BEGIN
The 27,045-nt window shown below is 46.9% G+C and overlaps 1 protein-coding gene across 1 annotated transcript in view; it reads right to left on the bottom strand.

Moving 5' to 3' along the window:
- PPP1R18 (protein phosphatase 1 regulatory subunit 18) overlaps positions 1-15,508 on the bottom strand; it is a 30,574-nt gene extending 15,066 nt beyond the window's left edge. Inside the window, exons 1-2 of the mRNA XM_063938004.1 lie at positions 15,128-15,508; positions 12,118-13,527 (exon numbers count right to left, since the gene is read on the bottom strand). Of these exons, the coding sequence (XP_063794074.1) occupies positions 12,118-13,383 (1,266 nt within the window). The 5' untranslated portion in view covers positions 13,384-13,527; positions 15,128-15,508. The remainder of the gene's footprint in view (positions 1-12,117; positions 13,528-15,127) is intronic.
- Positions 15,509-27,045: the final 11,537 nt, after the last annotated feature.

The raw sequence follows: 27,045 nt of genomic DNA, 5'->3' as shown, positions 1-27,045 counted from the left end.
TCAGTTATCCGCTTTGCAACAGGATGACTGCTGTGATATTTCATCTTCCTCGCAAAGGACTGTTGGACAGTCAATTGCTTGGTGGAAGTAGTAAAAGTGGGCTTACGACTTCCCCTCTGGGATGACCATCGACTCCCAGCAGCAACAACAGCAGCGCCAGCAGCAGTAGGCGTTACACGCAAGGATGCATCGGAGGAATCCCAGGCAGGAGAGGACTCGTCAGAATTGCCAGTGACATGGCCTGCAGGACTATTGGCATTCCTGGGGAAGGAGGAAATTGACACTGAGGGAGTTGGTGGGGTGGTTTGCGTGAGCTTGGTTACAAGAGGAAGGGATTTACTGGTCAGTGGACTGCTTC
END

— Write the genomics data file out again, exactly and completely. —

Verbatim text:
The 27,045-nt window shown below is 46.9% G+C and overlaps 1 protein-coding gene across 1 annotated transcript in view; it reads right to left on the bottom strand.

Moving 5' to 3' along the window:
- PPP1R18 (protein phosphatase 1 regulatory subunit 18) overlaps positions 1-15,508 on the bottom strand; it is a 30,574-nt gene extending 15,066 nt beyond the window's left edge. Inside the window, exons 1-2 of the mRNA XM_063938004.1 lie at positions 15,128-15,508; positions 12,118-13,527 (exon numbers count right to left, since the gene is read on the bottom strand). Of these exons, the coding sequence (XP_063794074.1) occupies positions 12,118-13,383 (1,266 nt within the window). The 5' untranslated portion in view covers positions 13,384-13,527; positions 15,128-15,508. The remainder of the gene's footprint in view (positions 1-12,117; positions 13,528-15,127) is intronic.
- Positions 15,509-27,045: the final 11,537 nt, after the last annotated feature.

The raw sequence follows: 27,045 nt of genomic DNA, 5'->3' as shown, positions 1-27,045 counted from the left end.
TCAGTTATCCGCTTTGCAACAGGATGACTGCTGTGATATTTCATCTTCCTCGCAAAGGACTGTTGGACAGTCAATTGCTTGGTGGAAGTAGTAAAAGTGGGCTTACGACTTCCCCTCTGGGATGACCATCGACTCCCAGCAGCAACAACAGCAGCGCCAGCAGCAGTAGGCGTTACACGCAAGGATGCATCGGAGGAATCCCAGGCAGGAGAGGACTCGTCAGAATTGCCAGTGACATGGCCTGCAGGACTATTGGCATTCCTGGGGAAGGAGGAAATTGACACTGAGGGAGTTGGTGGGGTGGTTTGCGTGAGCTTGGTTACAAGAGGAAGGGATTTACTGGTCAGTGGACTGCTTC